why was the walkie talkie invented

The Walkie-Talkie: How a Wartime Necessity Revolutionized Communication

Imagine being deep in the wilderness, far from any cell towers or Wi-Fi signals, and still being able to communicate with others miles away. Or picture soldiers on the battlefield, needing to coordinate their movements and strategies without the enemy intercepting their messages. These scenarios would have been impossible without the invention of the walkie-talkie.

The Birth of the “Packset”

The story of the walkie-talkie begins with a Canadian inventor named Donald Lewes Hings. Born in England in 1907, Hings immigrated to Canada as a child and spent much of his youth and adult years in Rossland, British Columbia. He was a self-taught engineer with a passion for radio technology.

In the 1930s, Hings was working for the Consolidated Mining & Smelting Company (CM&S) when a problem arose. The company needed a way for their bush pilots flying over remote areas to communicate with prospectors on the ground.

At the time, mobile radios were bulky, vehicle-mounted systems that used Morse code. This was impractical for pilots and prospectors working in the rugged wilderness.

Hings saw an opportunity. He set to work creating a portable, two-way radio that could transmit voice communications over long distances. In 1937, he unveiled his invention: the “packset,” a 12-pound device equipped with a folding antenna and batteries. It had a range of over 130 miles and could send and receive signals while in motion. CM&S began using the packset to great success.

The Walkie-Talkie Goes to War

When World War II broke out in 1939, Hings realized his invention could have military applications. He gifted the design to the Canadian government, which began producing the packset for Allied troops. Hings himself was “loaned out” to the National Research Council in Ottawa, where he worked from 1940 to 1945 to improve the technology.

Hings’ most famous wartime design was the C-58 Packset, which became known as the “walkie-talkie” after a journalist saw a soldier using it to communicate while walking. The C-58 had several key features that made it ideal for combat:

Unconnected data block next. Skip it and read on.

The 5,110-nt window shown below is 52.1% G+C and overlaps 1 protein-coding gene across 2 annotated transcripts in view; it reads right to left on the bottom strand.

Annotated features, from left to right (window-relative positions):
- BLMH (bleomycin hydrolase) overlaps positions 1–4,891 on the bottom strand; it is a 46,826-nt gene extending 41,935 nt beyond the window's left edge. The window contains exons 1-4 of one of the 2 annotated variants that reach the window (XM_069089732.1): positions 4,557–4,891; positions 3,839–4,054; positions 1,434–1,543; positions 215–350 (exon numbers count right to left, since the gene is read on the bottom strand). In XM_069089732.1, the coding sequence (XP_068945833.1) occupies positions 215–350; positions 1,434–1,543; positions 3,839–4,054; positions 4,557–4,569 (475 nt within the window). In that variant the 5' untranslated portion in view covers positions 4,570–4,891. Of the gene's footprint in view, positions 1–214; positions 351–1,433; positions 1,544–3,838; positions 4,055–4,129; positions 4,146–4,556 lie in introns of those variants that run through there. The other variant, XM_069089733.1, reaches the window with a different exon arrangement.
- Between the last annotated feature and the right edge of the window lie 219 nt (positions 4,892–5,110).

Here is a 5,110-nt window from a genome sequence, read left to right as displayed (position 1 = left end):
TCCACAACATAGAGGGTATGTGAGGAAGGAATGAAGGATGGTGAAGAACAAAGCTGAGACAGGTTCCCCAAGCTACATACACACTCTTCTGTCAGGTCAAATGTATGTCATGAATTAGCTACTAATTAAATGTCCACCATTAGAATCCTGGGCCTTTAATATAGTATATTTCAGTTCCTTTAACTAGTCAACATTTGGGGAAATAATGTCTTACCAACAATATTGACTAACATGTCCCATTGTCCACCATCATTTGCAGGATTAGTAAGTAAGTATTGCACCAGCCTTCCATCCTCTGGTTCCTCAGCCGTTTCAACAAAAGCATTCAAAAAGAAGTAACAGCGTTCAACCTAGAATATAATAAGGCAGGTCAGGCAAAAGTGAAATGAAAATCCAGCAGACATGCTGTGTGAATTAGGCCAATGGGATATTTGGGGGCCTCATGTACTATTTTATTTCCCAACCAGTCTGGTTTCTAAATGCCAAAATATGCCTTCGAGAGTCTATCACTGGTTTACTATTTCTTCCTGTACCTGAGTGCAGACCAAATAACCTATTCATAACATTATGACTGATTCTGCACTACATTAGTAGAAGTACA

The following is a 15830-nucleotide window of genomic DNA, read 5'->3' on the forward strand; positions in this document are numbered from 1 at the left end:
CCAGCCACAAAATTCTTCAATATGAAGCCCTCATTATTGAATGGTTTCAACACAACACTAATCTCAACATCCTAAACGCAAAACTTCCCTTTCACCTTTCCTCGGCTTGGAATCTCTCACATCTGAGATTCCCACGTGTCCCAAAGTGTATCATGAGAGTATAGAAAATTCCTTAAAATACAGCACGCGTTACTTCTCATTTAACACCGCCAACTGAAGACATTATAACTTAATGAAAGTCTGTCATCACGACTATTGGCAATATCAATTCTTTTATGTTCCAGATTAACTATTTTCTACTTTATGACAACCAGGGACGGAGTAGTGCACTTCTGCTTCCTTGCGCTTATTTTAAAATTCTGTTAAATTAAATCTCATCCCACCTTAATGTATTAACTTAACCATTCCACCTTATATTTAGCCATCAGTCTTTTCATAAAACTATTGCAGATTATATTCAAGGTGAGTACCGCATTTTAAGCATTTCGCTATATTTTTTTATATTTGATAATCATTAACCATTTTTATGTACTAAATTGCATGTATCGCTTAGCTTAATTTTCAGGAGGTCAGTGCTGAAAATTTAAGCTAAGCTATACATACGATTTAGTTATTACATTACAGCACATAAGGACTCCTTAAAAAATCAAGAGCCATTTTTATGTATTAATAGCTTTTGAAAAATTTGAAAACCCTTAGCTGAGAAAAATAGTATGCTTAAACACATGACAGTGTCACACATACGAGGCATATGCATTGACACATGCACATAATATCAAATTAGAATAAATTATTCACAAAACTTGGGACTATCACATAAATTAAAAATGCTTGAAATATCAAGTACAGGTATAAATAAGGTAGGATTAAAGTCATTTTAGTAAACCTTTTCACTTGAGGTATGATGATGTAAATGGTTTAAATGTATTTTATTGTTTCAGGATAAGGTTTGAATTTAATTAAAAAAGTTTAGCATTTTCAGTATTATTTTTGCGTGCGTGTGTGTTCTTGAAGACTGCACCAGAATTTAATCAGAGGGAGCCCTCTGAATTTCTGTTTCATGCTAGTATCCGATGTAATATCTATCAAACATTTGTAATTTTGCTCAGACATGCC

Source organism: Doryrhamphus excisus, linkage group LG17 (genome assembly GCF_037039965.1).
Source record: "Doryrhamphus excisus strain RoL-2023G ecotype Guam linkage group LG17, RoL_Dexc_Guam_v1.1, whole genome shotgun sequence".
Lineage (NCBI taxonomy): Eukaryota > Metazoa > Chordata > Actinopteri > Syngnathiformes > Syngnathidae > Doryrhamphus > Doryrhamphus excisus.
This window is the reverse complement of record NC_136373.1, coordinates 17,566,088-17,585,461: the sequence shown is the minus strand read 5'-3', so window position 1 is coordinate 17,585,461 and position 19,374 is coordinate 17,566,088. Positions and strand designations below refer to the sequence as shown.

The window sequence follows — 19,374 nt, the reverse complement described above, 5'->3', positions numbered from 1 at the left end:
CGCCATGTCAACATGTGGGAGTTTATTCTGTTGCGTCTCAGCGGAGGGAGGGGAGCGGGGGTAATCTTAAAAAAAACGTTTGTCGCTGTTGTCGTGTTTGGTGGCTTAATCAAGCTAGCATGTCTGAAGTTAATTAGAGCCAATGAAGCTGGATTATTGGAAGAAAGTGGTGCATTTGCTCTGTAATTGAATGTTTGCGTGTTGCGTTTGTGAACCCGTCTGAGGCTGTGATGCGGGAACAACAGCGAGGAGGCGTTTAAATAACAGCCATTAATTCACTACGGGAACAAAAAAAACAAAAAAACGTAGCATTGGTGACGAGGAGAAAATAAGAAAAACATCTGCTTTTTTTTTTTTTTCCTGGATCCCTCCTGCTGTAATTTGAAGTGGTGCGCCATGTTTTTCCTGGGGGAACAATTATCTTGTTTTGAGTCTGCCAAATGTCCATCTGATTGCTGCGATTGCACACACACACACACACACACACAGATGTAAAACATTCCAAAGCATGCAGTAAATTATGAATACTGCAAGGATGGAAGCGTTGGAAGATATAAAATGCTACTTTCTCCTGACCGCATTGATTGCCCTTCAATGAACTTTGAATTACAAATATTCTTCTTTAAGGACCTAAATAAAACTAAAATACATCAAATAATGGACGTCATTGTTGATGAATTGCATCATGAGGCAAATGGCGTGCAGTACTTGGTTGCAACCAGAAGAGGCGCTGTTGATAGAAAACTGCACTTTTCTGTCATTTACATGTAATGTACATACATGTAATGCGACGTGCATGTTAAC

• Waterproofing to withstand harsh conditions
  • A speech scrambler to prevent enemy interception
  • A noise filter to cancel out the sounds of gunfire and explosions
  • Improved earphones for clearer audio

The walkie-talkie proved invaluable on the front lines. It allowed soldiers to coordinate their movements, call for backup, and warn of incoming attacks, all without revealing their positions. According to telecommunications historian David Colville, Hings’ invention “saved the lives of thousands of British, Canadian, and American troops during the Second World War.”

A Lasting Legacy

After the war, Hings continued to tinker and invent. He created over 50 patents and worked on projects ranging from aerial geophysics to environmental research. But his most enduring legacy remains the walkie-talkie.

parts of a walkie talkie and their functionsToday, walkie-talkies are used not just by the military, but by everyone from police officers to event staff to outdoor enthusiasts. They’ve also paved the way for other mobile communication devices, from cell phones to satellites.

Looking back, it’s clear that the walkie-talkie was more than just a cool gadget. It was a groundbreaking invention born out of wartime necessity – one that forever changed the way we communicate and connect with each other, no matter where we are in the world.

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